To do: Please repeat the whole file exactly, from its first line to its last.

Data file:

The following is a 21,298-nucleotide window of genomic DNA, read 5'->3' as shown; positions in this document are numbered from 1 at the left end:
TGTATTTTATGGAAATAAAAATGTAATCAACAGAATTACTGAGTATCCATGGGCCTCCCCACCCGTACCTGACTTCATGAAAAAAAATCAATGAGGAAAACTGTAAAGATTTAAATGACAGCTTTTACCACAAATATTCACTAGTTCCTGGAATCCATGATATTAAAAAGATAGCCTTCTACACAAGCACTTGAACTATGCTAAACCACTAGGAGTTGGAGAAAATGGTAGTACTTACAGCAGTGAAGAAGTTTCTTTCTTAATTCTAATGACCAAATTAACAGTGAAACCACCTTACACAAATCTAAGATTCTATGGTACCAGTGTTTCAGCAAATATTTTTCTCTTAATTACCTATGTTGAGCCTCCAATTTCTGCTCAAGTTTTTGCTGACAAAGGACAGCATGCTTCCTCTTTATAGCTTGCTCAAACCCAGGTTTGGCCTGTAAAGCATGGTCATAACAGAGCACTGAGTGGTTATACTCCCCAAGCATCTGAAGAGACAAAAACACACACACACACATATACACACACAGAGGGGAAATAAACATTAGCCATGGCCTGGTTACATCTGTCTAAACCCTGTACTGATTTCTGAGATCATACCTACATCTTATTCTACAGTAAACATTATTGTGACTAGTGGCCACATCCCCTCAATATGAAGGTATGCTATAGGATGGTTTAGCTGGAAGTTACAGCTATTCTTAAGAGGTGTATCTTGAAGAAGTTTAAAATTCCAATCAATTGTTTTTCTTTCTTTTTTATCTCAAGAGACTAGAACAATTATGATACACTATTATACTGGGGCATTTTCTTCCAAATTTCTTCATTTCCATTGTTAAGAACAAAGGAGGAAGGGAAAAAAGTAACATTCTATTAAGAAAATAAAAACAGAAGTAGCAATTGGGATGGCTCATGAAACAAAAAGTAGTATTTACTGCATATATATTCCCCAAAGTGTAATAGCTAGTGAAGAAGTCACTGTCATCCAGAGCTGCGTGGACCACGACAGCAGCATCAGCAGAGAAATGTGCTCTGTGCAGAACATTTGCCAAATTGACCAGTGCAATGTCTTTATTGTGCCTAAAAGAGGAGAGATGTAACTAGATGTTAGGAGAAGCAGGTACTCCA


The following is a 21,298-nucleotide window of genomic DNA, read 5'->3' as shown; positions in this document are numbered from 1 at the left end:
TGTATTTTATGGAAATAAAAATGTAATCAACAGAATTACTGAGTATCCATGGGCCTCCCCACCCGTACCTGACTTCATGAAAAAAAATCAATGAGGAAAACTGTAAAGATTTAAATGACAGCTTTTACCACAAATATTCACTAGTTCCTGGAATCCATGATATTAAAAAGATAGCCTTCTACACAAGCACTTGAACTATGCTAAACCACTAGGAGTTGGAGAAAATGGTAGTACTTACAGCAGTGAAGAAGTTTCTTTCTTAATTCTAATGACCAAATTAACAGTGAAACCACCTTACACAAATCTAAGATTCTATGGTACCAGTGTTTCAGCAAATATTTTTCTCTTAATTACCTATGTTGAGCCTCCAATTTCTGCTCAAGTTTTTGCTGACAAAGGACAGCATGCTTCCTCTTTATAGCTTGCTCAAACCCAGGTTTGGCCTGTAAAGCATGGTCATAACAGAGCACTGAGTGGTTATACTCCCCAAGCATCTGAAGAGACAAAAACACACACACACACATATACACACACAGAGGGGAAATAAACATTAGCCATGGCCTGGTTACATCTGTCTAAACCCTGTACTGATTTCTGAGATCATACCTACATCTTATTCTACAGTAAACATTATTGTGACTAGTGGCCACATCCCCTCAATATGAAGGTATGCTATAGGATGGTTTAGCTGGAAGTTACAGCTATTCTTAAGAGGTGTATCTTGAAGAAGTTTAAAATTCCAATCAATTGTTTTTCTTTCTTTTTTATCTCAAGAGACTAGAACAATTATGATACACTATTATACTGGGGCATTTTCTTCCAAATTTCTTCATTTCCATTGTTAAGAACAAAGGAGGAAGGGAAAAAAGTAACATTCTATTAAGAAAATAAAAACAGAAGTAGCAATTGGGATGGCTCATGAAACAAAAAGTAGTATTTACTGCATATATATTCCCCAAAGTGTAATAGCTAGTGAAGAAGTCACTGTCATCCAGAGCTGCGTGGACCACGACAGCAGCATCAGCAGAGAAATGTGCTCTGTGCAGAACATTTGCCAAATTGACCAGTGCAATGTCTTTATTGTGCCTAAAAGAGGAGAGATGTAACTAGATGTTAGGAGAAGCAGGTACTCCA